For Immediate Release – June 22, 2023
Oliver Pierson, Lakes and Ponds Program Manager
Department of Environmental Conservation, Agency of Natural Resources
Clean, Drain, Dry: Help Stop the Spread of Aquatic Invasive Species
Montpelier, VT – The Department of Environmental Conservation (DEC) is urging lake visitors to help stop the spread of aquatic invasive species. Aquatic invasive species are organisms such as zebra mussels or water chestnuts that have spread or been introduced beyond their native range. These organisms can harm the environment, economy, and human health. Currently over 100 lakes and ponds in Vermont are infested with aquatic invasive species, with three new infestations in 2022.
“When we visit Vermont’s lakes and ponds, we can all do a few simple things to help protect these vital natural resources,” said DEC Commissioner John Beling. “Anyone can report aquatic invasive species, learn from Public Access Greeters, and volunteer with our monitoring programs. For those moving boats between bodies of water, you can help stop the spread of invasive species by following Clean, Drain, Dry.”
To follow the Clean, Drain, Dry initiative, remember these three steps:
- CLEAN off any mud, plants, and animals from boats, trailers, motors, and other equipment. Discard removed material in the trash or on high, dry ground where there is no danger of them washing into any water body.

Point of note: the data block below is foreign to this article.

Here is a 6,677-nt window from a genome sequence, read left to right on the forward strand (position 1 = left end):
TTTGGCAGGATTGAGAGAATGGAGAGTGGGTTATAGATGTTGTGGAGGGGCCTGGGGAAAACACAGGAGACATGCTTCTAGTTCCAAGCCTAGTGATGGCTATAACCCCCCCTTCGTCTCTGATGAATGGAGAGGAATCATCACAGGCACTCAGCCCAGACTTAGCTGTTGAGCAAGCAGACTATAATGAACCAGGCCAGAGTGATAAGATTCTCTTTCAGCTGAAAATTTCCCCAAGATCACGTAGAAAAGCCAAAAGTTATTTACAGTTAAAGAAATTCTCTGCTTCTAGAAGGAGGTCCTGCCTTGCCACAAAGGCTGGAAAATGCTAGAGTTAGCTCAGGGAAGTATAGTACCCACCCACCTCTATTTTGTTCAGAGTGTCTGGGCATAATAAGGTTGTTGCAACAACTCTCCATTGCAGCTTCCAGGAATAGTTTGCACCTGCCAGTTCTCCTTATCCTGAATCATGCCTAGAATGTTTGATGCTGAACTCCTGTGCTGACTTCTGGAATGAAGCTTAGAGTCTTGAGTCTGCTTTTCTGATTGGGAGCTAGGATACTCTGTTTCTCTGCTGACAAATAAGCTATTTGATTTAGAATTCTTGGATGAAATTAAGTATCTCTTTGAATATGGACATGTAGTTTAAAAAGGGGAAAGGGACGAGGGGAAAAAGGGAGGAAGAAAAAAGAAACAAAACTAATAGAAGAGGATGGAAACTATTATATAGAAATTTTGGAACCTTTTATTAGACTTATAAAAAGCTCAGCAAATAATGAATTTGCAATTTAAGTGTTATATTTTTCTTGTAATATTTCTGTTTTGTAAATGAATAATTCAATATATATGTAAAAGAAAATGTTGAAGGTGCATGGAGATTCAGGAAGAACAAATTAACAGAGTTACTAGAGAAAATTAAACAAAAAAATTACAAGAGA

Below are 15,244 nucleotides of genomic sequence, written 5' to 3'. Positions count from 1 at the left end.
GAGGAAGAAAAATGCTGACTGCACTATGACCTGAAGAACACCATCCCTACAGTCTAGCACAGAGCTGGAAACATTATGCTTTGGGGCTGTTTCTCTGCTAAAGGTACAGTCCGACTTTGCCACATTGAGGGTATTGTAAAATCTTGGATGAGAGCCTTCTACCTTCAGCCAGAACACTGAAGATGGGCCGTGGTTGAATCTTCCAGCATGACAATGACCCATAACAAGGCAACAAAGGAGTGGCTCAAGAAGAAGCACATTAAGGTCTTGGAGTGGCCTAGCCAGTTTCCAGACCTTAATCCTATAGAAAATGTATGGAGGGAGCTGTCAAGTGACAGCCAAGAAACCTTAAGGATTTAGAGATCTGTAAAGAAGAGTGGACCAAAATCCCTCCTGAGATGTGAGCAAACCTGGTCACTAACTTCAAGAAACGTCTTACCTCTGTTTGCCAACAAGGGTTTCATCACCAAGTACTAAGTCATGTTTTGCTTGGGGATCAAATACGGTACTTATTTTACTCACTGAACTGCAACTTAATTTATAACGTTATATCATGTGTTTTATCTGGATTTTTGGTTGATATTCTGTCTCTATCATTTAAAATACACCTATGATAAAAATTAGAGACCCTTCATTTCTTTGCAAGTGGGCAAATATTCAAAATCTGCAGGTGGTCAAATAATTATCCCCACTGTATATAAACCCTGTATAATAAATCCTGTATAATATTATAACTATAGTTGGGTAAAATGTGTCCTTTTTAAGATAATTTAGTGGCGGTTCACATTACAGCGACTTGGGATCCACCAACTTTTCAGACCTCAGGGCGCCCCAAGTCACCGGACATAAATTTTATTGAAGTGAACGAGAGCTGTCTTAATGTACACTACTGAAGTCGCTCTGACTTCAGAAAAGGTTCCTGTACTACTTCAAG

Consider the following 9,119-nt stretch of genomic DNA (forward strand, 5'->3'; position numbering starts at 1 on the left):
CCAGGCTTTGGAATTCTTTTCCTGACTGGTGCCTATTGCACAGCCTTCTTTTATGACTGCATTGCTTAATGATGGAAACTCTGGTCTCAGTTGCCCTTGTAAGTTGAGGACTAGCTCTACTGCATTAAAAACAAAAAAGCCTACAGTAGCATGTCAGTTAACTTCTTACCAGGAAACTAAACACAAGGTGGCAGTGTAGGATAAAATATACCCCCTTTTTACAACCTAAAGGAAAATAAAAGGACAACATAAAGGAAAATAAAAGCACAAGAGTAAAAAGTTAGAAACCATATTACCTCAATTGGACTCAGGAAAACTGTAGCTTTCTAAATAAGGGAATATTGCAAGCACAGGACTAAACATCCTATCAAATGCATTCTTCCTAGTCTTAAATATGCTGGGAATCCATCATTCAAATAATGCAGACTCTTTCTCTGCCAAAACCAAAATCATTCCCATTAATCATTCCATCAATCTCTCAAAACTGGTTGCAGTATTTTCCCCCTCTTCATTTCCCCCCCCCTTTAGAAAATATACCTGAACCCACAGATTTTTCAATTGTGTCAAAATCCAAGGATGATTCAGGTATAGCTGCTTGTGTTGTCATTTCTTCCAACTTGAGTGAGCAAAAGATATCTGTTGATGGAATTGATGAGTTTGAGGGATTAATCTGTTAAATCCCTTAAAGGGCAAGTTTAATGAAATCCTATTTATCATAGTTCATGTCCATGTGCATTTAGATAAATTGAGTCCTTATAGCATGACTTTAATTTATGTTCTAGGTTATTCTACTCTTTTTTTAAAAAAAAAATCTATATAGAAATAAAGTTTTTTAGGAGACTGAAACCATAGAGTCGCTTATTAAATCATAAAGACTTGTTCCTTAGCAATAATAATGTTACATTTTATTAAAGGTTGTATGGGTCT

- DRAIN all water from boats, boat engines, and other equipment away from the water.
- DRY anything that touches the water. Drying boats, trailers, and equipment in the sun for at least five days is advised if rinsing with hot, high-pressure water is not an option.
At public boat launches, visitors may also see and talk with Public Access Greeters about aquatic invasive species. Greeters can also provide free boat inspections to stop invasive species from hitching a ride from one lake to another.
For those who would like to volunteer, the Lakes and Ponds Program has several monitoring programs with two that focus on aquatic invasive species:
Interested parties are welcome to sign up online to join training sessions this June and July. With more than 800 lakes and ponds throughout the state, volunteers play a key role in identifying, monitoring, and reporting aquatic invasive species in Vermont.
The Aquatic Invasive Species Program coordinates management activities, funding, education, and outreach to reduce the threat and spread of aquatic invasive species. If Oliver Pierson is not available, contact Kimberly Jensen at Kimberly.Jensen@vermont.gov or 802-490-6120.
The Department of Environmental Conservation is responsible for protecting Vermont's natural resources and safeguarding human health for the benefit of this and future generations. Visit dec.vermont.gov and follow the Department of Environmental Conservation on Facebook and Instagram.